Feature

Assassinating Awlaki

The Arab world's reaction to the killing of Anwar al-Awlaki.

The killing of Anwar al-Awlaki shows that President Obama has “given himself the power to murder U.S. citizens without any due process,” said the Karachi, Pakistan, Express Tribune in an editorial. The U.S. government claims Awlaki was a top operational al Qaida leader in Yemen, but it has been unable to back up that claim with actual proof. His assassination surely sets a dangerous precedent for a country “that has always valued its fealty to its constitution.” Even worse, it required the U.S. to ally itself with Yemen’s ruthless President Ali Abdullah Saleh, “a leader who has made killing his own citizens into a sport.” Now we know that Obama has failed to heed the main lesson of the Bush presidency: that “terrorism is best fought with brains, not brawn.”

Targeting Awlaki was “perfectly legitimate,” said the Jeddah, Saudi Arabia, Arab News. Obama’s primary duty is to protect U.S. citizens, and Awlaki urged his followers to kill Americans “without hesitation.” It is “morally vacuous” for Obama’s critics to claim otherwise; such people “care more about legalities, not about saving lives.” Obama’s decision will be pardoned by millions of people across the Muslim world who recognize that Awlaki “preached al Qaida’s message of hatred and death—a message that has done more to damage the image of Islam and its message of peace than anything in living memory.”

I’m not sure the people of Yemen will be so forgiving, said Abdel Bari Atwan in the London Al-Quds Al-Arabi. Many of them have come to see Awlaki as one of their own, and they will surely resent this murderous intrusion into their country. Most worrisome, his death could be used as a recruitment tool among disaffected Yemeni youth. Not likely, said Jeb Boone in the London Guardian. Awlaki’s death “means little, if anything,” to most Yemenis. After all, what will it really change? Rival military factions will still roam the streets of the capital, pro-democracy protesters will still be gunned down, and most Yemenis will still face an “endless struggle to feed their families in the midst of sustained violence.” The biggest consequence will be that President Saleh, who likes to claim he’s the only thing preventing extremism from exploding across Yemen, will brag that he helped bag one of America’s biggest counterterrorism trophies. That will make it harder for U.S. officials to pressure him to end his 33-year reign.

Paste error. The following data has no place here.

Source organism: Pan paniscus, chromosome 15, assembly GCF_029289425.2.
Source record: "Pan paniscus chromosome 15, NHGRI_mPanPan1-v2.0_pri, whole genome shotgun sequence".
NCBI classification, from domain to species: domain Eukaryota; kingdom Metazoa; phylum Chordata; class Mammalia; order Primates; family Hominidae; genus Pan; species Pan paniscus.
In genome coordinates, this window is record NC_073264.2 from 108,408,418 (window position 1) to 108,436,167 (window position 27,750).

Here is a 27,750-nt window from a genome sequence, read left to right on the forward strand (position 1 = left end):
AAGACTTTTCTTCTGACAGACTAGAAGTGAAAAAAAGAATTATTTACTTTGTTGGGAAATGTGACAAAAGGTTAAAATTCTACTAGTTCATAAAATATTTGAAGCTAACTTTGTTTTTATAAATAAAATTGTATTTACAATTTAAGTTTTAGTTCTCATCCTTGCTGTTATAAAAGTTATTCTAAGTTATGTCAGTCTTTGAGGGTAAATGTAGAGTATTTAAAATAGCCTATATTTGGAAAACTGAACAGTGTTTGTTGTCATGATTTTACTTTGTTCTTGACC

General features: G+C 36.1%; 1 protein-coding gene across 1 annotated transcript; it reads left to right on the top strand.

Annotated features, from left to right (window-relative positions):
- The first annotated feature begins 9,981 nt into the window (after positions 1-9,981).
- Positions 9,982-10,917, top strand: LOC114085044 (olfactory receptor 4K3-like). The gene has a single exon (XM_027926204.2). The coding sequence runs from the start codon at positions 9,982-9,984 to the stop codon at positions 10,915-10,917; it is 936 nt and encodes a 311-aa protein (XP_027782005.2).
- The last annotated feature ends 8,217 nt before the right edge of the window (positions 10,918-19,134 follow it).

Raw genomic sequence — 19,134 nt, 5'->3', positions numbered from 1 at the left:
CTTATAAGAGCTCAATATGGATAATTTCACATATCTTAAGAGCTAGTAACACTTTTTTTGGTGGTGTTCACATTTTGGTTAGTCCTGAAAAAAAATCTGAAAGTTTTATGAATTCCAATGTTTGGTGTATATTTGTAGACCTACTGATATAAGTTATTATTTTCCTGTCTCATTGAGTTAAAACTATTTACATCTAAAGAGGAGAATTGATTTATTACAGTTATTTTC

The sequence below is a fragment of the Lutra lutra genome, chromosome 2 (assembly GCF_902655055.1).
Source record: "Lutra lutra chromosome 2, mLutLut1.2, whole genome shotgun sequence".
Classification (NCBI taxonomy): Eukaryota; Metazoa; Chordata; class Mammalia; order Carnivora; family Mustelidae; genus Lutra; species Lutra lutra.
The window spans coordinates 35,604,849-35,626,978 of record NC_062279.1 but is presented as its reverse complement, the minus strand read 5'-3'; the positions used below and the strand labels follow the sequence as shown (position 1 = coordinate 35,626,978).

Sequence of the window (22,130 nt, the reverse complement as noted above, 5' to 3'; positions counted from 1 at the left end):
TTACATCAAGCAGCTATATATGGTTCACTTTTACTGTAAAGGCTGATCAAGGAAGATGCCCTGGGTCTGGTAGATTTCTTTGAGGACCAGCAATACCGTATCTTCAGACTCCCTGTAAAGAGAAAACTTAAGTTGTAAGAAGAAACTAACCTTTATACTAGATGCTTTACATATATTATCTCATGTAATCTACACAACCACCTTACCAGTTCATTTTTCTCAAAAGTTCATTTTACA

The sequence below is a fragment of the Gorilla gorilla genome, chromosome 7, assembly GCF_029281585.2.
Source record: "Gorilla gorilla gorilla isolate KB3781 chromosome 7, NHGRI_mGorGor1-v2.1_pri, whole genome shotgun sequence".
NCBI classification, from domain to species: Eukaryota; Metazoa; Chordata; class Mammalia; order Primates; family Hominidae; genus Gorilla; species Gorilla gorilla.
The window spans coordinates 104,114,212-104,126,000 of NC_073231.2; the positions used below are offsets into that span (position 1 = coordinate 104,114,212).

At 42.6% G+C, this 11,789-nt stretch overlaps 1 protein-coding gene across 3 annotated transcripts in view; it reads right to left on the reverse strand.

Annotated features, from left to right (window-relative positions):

If we’re honest, Awlaki’s death probably means little even to al Qaida, said Leah Farrall in the Sydney Australian. He was not part of the group’s operational inner circle, whose members did not trust him and considered him an inexperienced outsider. Awlaki owes his status as a militant largely to his “lionization at the hands of U.S. and Western governments.” Claiming his death as a big victory “is an ominous sign of how precious little progress has been made in the war on terror.”

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